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Kilentra 11th April 2004 08:31 PM

Strange offset behavior in Aleph 5
In one channel of an Aleph 5 I'm debugging, the DC offset on the output initially swings negative (when it's switched on) by as much as 20 volts, then over the next 10 seconds or so, it recovers to around zero and eventually settles on a range of about 40-48mV. Then, after the amp is switched off, the offset creeps up towards the positive rail. Unfortunately this makes it impossible to connect a speaker and listen to music. It's using Kristijan's PCBs and a power supply around +/-41V with 0.55-0.65A bias per FET.

What could cause this? I could understand a consistent offset if the input differential pair wasn't matched, but I'm out to pasture on this one. Thanks.

wuffwaff 12th April 2004 06:57 AM


is the other channel ok?
Do you have a load connected (resistor)?


Kilentra 12th April 2004 04:20 PM

The other channel works fine (but hot!).

I didn't think of connecting load resistors because I don't have suitable ones, but I just tried connecting three 22 ohm 1w resistors in parallel to the output. When I do this the initial offset spike is a couple volts positive (normal - just like my other amps), then it slowly (10-15 seconds) settles to around +40mV. And then on power-off the offset goes back up, but by less than 1 volt. I am still not sure whether I should connect a speaker and see if it plays music. If the current source is working correctly then I could assume it won't damage anything, but... ;)


MikeW 12th April 2004 04:36 PM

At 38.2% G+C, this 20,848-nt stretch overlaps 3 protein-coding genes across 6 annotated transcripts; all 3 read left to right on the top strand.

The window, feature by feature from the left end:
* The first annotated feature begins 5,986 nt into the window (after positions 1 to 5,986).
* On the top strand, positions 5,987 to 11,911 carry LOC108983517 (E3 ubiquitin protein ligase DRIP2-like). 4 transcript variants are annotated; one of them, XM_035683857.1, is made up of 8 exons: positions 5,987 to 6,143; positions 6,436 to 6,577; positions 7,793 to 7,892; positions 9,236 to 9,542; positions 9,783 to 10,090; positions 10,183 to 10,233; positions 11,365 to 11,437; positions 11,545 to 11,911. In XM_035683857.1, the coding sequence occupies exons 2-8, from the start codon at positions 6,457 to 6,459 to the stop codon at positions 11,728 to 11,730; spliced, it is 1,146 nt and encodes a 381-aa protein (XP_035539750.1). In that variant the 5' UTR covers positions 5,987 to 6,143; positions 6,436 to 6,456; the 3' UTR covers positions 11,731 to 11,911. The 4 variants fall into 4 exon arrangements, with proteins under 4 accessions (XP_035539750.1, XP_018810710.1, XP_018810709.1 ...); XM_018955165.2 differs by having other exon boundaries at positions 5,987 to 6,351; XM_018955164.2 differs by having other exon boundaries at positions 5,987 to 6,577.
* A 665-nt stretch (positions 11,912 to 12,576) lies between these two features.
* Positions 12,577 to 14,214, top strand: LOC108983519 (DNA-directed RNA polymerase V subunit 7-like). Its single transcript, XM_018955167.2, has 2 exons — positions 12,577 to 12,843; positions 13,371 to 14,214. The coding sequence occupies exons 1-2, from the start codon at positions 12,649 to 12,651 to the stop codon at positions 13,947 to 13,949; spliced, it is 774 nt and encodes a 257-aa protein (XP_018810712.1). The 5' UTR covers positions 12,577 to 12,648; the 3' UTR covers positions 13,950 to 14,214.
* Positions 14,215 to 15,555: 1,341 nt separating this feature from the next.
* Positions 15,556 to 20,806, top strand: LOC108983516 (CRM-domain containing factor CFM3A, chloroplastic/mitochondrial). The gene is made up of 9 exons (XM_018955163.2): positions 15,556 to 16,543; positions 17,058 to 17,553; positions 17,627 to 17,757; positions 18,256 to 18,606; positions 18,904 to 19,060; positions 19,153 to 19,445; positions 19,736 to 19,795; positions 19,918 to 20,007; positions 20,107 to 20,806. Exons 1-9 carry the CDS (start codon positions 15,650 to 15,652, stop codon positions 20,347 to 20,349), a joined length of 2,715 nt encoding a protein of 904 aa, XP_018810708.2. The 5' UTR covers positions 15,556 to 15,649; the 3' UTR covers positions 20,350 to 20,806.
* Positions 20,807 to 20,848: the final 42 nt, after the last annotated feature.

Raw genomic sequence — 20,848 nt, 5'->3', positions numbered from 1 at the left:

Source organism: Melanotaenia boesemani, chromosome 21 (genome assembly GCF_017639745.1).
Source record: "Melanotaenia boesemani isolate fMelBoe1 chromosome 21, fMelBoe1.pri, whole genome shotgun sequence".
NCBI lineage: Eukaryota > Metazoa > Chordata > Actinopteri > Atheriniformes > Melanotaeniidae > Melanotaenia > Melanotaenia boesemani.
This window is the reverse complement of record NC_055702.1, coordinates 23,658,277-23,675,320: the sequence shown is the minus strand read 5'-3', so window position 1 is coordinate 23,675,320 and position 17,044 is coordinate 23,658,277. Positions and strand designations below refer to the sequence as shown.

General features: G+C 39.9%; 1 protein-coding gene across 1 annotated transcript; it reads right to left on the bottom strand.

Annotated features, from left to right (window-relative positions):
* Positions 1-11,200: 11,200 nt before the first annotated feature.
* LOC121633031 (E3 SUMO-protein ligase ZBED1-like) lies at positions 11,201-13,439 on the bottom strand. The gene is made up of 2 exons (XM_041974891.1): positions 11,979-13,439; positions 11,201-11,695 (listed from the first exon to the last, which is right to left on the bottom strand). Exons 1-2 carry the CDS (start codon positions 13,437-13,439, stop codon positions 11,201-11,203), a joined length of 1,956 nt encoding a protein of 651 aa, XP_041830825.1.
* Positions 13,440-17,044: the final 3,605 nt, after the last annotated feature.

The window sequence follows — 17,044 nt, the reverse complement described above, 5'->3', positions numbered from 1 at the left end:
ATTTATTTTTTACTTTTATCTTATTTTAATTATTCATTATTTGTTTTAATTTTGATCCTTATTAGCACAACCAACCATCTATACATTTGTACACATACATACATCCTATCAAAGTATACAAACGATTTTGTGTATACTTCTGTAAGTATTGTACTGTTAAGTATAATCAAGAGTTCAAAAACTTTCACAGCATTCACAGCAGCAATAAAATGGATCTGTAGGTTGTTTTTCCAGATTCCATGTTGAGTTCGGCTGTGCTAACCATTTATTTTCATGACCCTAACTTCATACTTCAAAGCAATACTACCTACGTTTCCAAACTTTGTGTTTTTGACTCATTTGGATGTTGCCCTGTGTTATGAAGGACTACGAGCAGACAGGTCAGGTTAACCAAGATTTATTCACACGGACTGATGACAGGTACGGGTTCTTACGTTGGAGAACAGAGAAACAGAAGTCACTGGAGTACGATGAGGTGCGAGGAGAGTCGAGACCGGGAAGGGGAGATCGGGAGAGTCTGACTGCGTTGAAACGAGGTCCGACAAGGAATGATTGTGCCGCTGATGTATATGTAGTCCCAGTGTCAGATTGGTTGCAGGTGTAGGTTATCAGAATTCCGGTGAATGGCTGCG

Check the zener and resistors around Q3. It could be a bad zener or cracked solder joint.

Kilentra 12th April 2004 04:50 PM

I just tried connecting a speaker, and the amp seems to play music normally (and good sounding) with offset quickly stabilizing at 40mV. I would still like to get rid of it, but it's not too big of a problem (after all, Pass specifies <100mV offset). The current source for the input stage is working fine.

Also, I noticed occasional clicking sounds from inside, presumably from the thermal expansion and compression of the wires and heatsink. It's strange, and it makes me worry that a solder joint could go bad. Anyone experienced that before? Does it go away after a "break-in" ?

Nelson Pass 12th April 2004 05:47 PM

If you shut off an Aleph without a load, you charge the
feedback cap, and when you turn in back on, this charge
gets actively removed by the amplifier. You can reduce this
by placing some resistance across the cap to slowly discharge
it, or by seeing to it that there is some DC resistance value
to the load. A 1 volt transient on turn on/off is very normal.

The ticking noise from thermal expansion is normal, and is
usually the heat sinks expanding and contracting slightly.

jwb 12th April 2004 06:01 PM

If it really bothers you, you can use a relay to short the load until the amp has settled. In my headphone amp the load is shorted until 10 seconds after power-on, and at power-off the load is shorted before the power supply fails. All you need for such a circuit is a suitable relay (with enough current-handling ability to survive the transient), a 555 timer, an AND gate, and some passives.

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